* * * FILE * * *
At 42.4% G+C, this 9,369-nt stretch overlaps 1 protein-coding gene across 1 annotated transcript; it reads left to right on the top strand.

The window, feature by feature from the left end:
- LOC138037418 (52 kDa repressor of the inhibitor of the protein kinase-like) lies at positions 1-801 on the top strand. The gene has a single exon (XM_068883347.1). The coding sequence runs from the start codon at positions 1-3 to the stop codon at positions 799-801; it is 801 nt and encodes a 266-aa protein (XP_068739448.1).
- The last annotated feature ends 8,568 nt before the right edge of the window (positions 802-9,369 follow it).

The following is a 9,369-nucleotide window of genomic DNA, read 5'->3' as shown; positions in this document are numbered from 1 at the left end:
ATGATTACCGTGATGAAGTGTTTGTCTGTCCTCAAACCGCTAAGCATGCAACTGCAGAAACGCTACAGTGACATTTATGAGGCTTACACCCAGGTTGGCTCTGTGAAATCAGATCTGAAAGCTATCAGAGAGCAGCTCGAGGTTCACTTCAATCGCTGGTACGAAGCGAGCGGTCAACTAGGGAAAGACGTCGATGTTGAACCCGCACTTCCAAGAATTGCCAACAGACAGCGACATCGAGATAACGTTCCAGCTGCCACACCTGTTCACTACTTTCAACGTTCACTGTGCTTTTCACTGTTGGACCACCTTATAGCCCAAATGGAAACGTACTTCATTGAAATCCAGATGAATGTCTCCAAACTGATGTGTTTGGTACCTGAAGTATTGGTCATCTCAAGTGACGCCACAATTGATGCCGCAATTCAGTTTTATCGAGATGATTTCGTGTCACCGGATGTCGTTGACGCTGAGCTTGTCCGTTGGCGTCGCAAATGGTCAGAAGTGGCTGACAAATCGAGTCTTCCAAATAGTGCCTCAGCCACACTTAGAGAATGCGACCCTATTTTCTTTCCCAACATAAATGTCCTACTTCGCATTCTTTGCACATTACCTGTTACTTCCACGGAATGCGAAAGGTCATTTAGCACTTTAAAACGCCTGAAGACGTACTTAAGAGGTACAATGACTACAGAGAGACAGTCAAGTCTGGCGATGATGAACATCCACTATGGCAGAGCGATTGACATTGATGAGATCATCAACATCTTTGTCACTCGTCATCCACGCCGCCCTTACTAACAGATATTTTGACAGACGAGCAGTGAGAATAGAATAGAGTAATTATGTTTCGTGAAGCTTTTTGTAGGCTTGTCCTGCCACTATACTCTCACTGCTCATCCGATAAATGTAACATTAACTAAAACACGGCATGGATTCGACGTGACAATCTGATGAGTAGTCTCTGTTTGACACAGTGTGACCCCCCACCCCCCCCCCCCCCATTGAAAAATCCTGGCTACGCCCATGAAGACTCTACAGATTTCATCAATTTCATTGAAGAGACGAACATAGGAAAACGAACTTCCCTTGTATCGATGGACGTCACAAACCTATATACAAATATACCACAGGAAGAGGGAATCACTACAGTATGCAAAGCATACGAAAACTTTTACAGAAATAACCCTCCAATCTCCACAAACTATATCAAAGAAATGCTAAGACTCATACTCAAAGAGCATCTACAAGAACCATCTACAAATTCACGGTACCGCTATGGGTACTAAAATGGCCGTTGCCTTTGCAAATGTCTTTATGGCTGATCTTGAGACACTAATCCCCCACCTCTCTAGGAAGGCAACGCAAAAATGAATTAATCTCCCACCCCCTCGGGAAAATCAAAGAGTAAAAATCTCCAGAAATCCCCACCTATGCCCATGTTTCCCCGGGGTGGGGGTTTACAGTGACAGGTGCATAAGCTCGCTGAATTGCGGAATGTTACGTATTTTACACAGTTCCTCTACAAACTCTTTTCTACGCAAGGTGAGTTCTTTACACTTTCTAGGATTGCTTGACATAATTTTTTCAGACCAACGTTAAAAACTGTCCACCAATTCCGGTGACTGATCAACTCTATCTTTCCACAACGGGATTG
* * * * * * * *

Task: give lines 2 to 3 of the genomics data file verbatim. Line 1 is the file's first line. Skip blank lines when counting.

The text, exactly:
The window, feature by feature from the left end:
- LOC138037418 (52 kDa repressor of the inhibitor of the protein kinase-like) lies at positions 1-801 on the top strand. The gene has a single exon (XM_068883347.1). The coding sequence runs from the start codon at positions 1-3 to the stop codon at positions 799-801; it is 801 nt and encodes a 266-aa protein (XP_068739448.1).